“Fauna surveys are an important part of our environmental work. They not only help us identify what animals are in the area, but also build our understanding of each species and how we might manage potential impacts on them.”

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A young flap-necked chameleon hides among leaves in a forest restoration site managed by Rio Tinto’s Richards Bay Minerals (RBM) operation, South Africa

Since mining started more than 40 years ago, RBM has been conducting rehabilitation activities to restore forest vegetation following dredge mining. The restoration programme has been commended by environmental groups and the South African Department of Mineral Resources.

“The operation established vast tracts of avoidance zones along the mining lease, and these have ensured the forest has been quickly recolonised by the natural immigration of animals like the chameleon,” says Theresia Ott, principal adviser, Environment.

“Chameleons may appear slow and ungainly with their characteristic stuttered walk pattern, but it’s difficult to capture a photo of a one out in the open! They move around the branch they’re on, change colour and climb ever higher to avoid a mugshot,” Theresia said.

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Bachelor’s buttons (Gomphrena canescens), a native herb, brightens the landscape near Rio Tinto’s Paraburdoo iron ore mine, Pilbara, Western Australia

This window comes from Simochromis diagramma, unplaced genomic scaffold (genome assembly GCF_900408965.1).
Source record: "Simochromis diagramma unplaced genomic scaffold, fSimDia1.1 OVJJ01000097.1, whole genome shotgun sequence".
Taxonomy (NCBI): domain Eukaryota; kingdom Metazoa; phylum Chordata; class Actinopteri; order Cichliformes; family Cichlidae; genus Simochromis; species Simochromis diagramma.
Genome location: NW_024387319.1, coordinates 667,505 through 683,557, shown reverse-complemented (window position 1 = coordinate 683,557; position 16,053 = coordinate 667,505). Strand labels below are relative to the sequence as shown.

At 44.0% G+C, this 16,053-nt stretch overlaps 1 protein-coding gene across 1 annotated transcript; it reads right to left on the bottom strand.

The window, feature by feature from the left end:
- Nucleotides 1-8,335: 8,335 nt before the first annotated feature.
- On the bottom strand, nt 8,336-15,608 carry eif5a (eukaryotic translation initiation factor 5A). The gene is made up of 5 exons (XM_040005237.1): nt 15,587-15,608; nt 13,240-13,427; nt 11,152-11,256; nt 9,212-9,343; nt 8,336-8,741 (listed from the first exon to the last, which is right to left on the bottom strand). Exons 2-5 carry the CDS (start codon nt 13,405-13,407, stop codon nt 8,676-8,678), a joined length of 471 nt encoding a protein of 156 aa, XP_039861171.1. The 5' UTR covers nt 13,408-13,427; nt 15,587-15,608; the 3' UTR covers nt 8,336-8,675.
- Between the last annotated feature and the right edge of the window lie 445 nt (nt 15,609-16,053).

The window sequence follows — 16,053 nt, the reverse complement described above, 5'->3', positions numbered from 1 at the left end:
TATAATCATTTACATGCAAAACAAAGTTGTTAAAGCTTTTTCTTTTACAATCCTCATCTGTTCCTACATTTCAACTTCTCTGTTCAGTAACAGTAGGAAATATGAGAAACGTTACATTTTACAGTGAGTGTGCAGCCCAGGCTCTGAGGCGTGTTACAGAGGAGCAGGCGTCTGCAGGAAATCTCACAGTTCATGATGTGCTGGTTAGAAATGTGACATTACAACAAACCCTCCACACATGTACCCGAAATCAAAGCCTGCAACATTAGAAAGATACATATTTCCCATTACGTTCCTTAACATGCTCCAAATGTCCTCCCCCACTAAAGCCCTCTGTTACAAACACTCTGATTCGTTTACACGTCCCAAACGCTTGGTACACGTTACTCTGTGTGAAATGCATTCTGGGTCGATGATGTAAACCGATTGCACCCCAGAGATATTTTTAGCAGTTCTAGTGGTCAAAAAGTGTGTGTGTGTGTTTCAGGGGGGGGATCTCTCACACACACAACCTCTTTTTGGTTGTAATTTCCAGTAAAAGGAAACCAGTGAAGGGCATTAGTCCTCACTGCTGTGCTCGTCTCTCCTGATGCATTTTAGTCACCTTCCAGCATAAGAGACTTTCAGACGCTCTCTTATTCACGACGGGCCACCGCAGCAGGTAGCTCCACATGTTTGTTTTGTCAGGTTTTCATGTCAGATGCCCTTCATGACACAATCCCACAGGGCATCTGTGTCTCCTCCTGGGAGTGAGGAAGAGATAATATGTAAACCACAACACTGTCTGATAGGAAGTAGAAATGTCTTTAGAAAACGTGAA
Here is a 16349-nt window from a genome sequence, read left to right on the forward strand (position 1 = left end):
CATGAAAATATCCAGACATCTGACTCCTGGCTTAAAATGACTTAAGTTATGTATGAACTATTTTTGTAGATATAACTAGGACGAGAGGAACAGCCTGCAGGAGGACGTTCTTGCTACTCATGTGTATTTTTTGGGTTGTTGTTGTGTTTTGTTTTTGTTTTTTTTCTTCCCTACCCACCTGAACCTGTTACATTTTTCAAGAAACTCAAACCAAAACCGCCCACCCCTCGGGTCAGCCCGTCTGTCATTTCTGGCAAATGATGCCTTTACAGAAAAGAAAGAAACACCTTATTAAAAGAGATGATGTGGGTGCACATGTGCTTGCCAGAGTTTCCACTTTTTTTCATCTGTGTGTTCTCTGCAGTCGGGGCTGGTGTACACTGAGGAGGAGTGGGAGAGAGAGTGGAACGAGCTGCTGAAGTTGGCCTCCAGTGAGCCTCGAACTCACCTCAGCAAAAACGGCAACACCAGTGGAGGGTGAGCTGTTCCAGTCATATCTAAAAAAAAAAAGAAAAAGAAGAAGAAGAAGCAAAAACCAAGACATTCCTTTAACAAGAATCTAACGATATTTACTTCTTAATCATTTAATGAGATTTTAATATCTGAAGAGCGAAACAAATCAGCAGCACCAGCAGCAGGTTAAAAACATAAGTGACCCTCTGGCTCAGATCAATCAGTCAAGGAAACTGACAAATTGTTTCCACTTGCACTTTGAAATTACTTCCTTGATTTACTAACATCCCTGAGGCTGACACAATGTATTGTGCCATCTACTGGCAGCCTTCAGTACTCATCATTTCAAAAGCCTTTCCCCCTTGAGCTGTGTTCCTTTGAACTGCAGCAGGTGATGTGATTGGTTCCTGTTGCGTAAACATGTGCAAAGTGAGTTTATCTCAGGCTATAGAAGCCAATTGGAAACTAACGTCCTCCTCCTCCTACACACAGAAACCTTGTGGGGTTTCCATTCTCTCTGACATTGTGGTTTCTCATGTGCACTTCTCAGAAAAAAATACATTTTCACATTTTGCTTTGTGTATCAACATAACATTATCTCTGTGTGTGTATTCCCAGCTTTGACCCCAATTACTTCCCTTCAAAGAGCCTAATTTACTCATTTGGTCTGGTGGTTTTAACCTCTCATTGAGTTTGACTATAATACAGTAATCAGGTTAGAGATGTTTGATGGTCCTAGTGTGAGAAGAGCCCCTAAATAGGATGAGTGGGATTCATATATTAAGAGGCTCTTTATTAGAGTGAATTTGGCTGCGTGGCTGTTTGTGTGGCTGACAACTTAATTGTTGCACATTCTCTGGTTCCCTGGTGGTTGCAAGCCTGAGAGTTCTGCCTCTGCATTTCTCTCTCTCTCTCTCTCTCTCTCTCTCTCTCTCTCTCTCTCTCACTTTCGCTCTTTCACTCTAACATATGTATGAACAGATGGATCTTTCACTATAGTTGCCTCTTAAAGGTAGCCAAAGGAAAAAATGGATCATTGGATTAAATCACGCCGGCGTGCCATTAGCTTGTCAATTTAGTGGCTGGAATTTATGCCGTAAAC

“Autumn in the Pilbara means many native grass species are setting seed,” says Kate Vaughan, Rehabilitation and Closure specialist. The Rehabilitation team purchases native seed from licensed collectors, who pick seed in defined provenance zones around each of the Iron Ore business’s operations.

“We use native seed to supplement the seed that exists in the topsoil and to promote vegetation establishment.

“Over the next five years we plan to use more than 15 tonnes of native seed for rehabilitation,” Kate said.

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The vibrant Leichhardt’s grasshopper, a native Australian species, sits in bright contrast to the green foliage of Kakadu National Park, Northern Territory, Australia (© Scott Murray)

Kakadu surrounds, but is separate from, Energy Resources of Australia’s (ERA) Ranger uranium mine. ERA plans to progressively rehabilitate the Ranger Project Area to a condition that would eventually allow it to be incorporated into the Park.

“Leichhardt’s grasshopper was once thought to be extinct, only to be rediscovered in 1971,” says avid wildlife photographer and Jabiru local Scott Murray. Scott, who is an emergency services officer with ERA, spotted the grasshopper while showing friends around Kakadu.